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Schwarze v. Solo Cup Co.

OPINION FILED FEBRUARY 9, 1983.

ROBERT C. SCHWARZE, PLAINTIFF-APPELLEE AND CROSS-APPELLANT,

v.

SOLO CUP COMPANY, DEFENDANT-APPELLANT AND CROSS-APPELLEE.



Appeal from the Circuit Court of Lake County; the Hon. William Block, Judge, presiding.

JUSTICE NASH DELIVERED THE OPINION OF THE COURT:

Rehearing denied March 10, 1983.

Plaintiff, Robert C. Schwarze, brought this action in the circuit court seeking damages from defendant, Solo Cup Company (Solo), for the alleged breach of an employment agreement. After a bench trial, the trial court entered judgment in favor of Schwarze for $71,271.23, together with costs of suit. Solo appeals, contending that the trial court erred: (1) in considering parol evidence to find a breach of the employment agreement; and (2) in its calculation of damages. Schwarze cross-appeals, also contending that the court miscalculated the damages due to him.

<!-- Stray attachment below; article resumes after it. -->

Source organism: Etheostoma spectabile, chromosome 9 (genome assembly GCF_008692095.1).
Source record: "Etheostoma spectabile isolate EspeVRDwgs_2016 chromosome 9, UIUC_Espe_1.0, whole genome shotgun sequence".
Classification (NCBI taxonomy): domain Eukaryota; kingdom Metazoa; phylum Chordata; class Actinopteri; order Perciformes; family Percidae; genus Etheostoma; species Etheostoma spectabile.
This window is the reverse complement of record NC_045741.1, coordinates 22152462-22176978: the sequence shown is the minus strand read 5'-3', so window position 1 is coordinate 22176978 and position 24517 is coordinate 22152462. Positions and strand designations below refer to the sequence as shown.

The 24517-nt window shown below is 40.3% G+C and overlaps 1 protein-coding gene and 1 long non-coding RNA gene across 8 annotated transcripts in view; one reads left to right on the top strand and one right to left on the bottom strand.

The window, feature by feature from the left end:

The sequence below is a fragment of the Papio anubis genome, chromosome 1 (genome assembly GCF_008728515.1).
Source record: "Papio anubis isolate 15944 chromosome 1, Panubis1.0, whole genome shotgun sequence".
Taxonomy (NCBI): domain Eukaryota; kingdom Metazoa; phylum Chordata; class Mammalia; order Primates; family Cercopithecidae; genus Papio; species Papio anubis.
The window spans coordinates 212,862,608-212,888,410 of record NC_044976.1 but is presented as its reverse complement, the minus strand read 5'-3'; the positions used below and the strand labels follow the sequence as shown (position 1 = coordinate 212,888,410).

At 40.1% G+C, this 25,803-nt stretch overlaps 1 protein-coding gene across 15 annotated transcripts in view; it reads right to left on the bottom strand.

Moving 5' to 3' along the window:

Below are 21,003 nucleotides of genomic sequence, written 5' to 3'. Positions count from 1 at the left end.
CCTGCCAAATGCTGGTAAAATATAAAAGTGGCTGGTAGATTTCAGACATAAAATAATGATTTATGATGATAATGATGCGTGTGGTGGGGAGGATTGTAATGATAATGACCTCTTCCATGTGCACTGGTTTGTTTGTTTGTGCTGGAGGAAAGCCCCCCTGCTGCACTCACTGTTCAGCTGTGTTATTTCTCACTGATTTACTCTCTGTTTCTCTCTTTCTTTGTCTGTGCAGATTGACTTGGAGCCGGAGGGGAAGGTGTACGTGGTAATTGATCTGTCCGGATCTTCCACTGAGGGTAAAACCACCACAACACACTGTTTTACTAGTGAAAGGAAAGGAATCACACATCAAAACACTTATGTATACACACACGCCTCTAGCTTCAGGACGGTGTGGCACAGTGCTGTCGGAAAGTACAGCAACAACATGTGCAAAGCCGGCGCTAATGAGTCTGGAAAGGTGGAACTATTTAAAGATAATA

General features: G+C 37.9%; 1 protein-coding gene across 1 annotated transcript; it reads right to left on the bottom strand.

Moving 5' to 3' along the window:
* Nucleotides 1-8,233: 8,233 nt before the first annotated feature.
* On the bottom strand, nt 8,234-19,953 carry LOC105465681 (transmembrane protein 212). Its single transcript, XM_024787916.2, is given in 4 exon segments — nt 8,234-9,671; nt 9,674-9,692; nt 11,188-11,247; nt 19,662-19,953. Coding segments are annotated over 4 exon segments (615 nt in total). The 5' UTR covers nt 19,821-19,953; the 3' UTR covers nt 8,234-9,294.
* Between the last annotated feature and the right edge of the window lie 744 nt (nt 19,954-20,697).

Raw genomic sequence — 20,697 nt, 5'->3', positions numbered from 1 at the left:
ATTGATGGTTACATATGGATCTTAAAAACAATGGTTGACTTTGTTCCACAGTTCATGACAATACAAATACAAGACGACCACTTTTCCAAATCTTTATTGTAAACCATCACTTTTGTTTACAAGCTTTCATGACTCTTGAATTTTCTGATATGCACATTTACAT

The parties appear to be in substantial agreement as to the facts underlying this litigation. Prior to November 7, 1978, Schwarze was employed by Libby, McNeil & Libby as corporate vice-president in charge of sales management. During 1978 Schwarze was approached by Robert Wolfe, a corporate placement executive, who had been retained by Solo to recruit employees for executive sales and marketing positions. Schwarze expressed an interest in those positions and over the next several months met with Wolfe and officers of Solo to discuss employment. During some of these meetings Schwarze mentioned that he owned a house in Lake Bluff and that his children were currently enrolled in a local high school. Because of this, Schwarze said he would not consider a position which would require his relocation outside of the Chicago area until after his children had graduated from high school.